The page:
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Health Policymakers Acknowledge Influence of Blogs

Yesterday's Congressional Quarterly included an article in which federal HHS Secretary Michael Leavitt acknowledged the influece of blogs in the health policy debate:

The ever-evolving blogosphere is now helping to shape the health policy debate by allowing more interaction between the public and policy makers, said Department of Health and Human Services (HHS) Secretary Michael O. Leavitt , a blogger himself.

Leavitt, who launched his blog on the HHS Web site in August 2007, said his entries follow a range of topics, from day-to-day experiences, to his thoughts and decisions surrounding health care issues and policies.

People can post comments on his blog, which Leavitt said has provided valuable information.

“There have been times when someone has made an argument to me that I found compelling that I am sure began to mold and shape my thinking,” he said during a Kaiser Family Foundation event Tuesday.

Interesting to me that Leavitt is a blogger, so his penchant (or proclivity, as you see fit) for perusing blogs may have more to do with their influence on his thinking than would be true for non-blogging policymakers. Still, I note that Supraspinatus has regular readers at a number of state agencies and in the state legislature. If anything, they are paying attention to the fact that we are paying attention. And that's as fine a place to start as any.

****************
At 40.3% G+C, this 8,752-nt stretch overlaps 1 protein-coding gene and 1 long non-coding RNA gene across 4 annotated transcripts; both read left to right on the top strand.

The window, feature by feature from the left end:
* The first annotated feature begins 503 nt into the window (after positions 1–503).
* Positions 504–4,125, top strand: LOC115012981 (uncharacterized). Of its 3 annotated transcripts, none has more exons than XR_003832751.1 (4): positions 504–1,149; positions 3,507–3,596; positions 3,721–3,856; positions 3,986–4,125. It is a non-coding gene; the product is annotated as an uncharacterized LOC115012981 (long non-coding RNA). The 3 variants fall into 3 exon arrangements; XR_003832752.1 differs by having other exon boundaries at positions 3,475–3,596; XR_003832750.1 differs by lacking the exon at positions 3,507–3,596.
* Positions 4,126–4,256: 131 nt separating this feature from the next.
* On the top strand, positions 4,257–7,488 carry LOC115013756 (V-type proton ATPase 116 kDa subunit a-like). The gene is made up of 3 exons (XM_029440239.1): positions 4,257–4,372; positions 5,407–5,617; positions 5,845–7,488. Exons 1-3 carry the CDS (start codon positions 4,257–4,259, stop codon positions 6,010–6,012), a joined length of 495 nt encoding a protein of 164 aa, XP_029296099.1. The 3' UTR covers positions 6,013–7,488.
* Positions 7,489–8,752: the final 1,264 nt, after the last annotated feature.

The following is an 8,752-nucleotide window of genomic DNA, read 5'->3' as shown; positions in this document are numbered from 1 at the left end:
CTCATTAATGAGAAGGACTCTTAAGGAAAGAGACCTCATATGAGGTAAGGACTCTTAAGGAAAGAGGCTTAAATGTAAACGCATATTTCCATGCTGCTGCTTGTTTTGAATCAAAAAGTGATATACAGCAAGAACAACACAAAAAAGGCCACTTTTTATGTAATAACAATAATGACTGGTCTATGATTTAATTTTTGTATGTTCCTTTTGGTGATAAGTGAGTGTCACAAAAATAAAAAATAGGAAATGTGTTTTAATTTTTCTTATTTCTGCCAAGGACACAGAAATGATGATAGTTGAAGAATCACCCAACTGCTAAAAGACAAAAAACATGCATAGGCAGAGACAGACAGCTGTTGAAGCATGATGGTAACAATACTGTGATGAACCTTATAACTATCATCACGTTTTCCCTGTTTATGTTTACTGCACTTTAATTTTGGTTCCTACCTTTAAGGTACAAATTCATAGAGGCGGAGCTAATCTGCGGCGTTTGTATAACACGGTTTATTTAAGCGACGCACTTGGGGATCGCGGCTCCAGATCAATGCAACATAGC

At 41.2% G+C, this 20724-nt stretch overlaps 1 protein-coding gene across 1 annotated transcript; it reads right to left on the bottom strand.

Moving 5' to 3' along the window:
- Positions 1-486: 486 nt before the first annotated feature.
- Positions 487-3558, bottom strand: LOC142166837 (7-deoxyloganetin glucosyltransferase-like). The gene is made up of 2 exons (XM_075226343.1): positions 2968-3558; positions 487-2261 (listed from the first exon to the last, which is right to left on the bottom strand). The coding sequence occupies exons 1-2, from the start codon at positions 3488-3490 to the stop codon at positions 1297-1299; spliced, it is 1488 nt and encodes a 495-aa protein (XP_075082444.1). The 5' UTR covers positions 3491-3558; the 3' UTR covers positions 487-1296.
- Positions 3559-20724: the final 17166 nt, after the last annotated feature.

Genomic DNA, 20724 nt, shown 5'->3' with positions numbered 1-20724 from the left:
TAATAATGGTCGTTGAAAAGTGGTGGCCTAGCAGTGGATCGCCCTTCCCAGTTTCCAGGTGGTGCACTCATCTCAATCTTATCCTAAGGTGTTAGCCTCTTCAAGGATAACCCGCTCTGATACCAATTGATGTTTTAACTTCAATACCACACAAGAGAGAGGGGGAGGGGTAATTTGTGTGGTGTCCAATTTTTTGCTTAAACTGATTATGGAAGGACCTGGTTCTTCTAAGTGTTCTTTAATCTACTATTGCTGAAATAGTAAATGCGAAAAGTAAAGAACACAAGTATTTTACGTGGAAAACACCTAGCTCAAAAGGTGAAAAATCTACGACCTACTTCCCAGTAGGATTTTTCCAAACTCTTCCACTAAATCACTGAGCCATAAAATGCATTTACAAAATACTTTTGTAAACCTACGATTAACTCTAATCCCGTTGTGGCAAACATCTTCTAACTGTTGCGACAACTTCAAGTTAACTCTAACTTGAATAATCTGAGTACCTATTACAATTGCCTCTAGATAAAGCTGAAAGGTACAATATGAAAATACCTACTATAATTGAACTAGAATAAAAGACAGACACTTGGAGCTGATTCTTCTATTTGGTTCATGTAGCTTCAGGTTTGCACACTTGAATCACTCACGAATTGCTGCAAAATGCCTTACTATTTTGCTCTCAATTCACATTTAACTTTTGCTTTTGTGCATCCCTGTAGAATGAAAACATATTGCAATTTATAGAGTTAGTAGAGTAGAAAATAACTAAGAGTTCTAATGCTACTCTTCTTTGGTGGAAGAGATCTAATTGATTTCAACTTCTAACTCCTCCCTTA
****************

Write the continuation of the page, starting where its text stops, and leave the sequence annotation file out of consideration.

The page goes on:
Read the CQ article here.

Comments (1)

Paying attention - perhaps, but doing something about it is another story. In this past Sunday's Parade magazine, there was an article entitled "Why is Congress doing so little?" (http://www.parade.com/hot-topics/0808/why-is-congress-doing-so-little) When you read the statistics highlighted in the article (e.g., Congress has passed only 260 laws, 74 of which were renaming post-offices, but have introduced hundreds of resolutions), you wonder about whether Congress is truly listening. Blogs have the potential to be very influential and can serve to reflect the collective voice of the public, but those words need to be translated into action. I, personally, would like to see a bit more meaningful action - not rhetoric and not meaningless regulatory enforcement that serves more harm then good. "Actions speak louder than words, but not nearly as often." - Mark Twain

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This page contains a single entry from the blog posted on July 31, 2008 11:21 AM.

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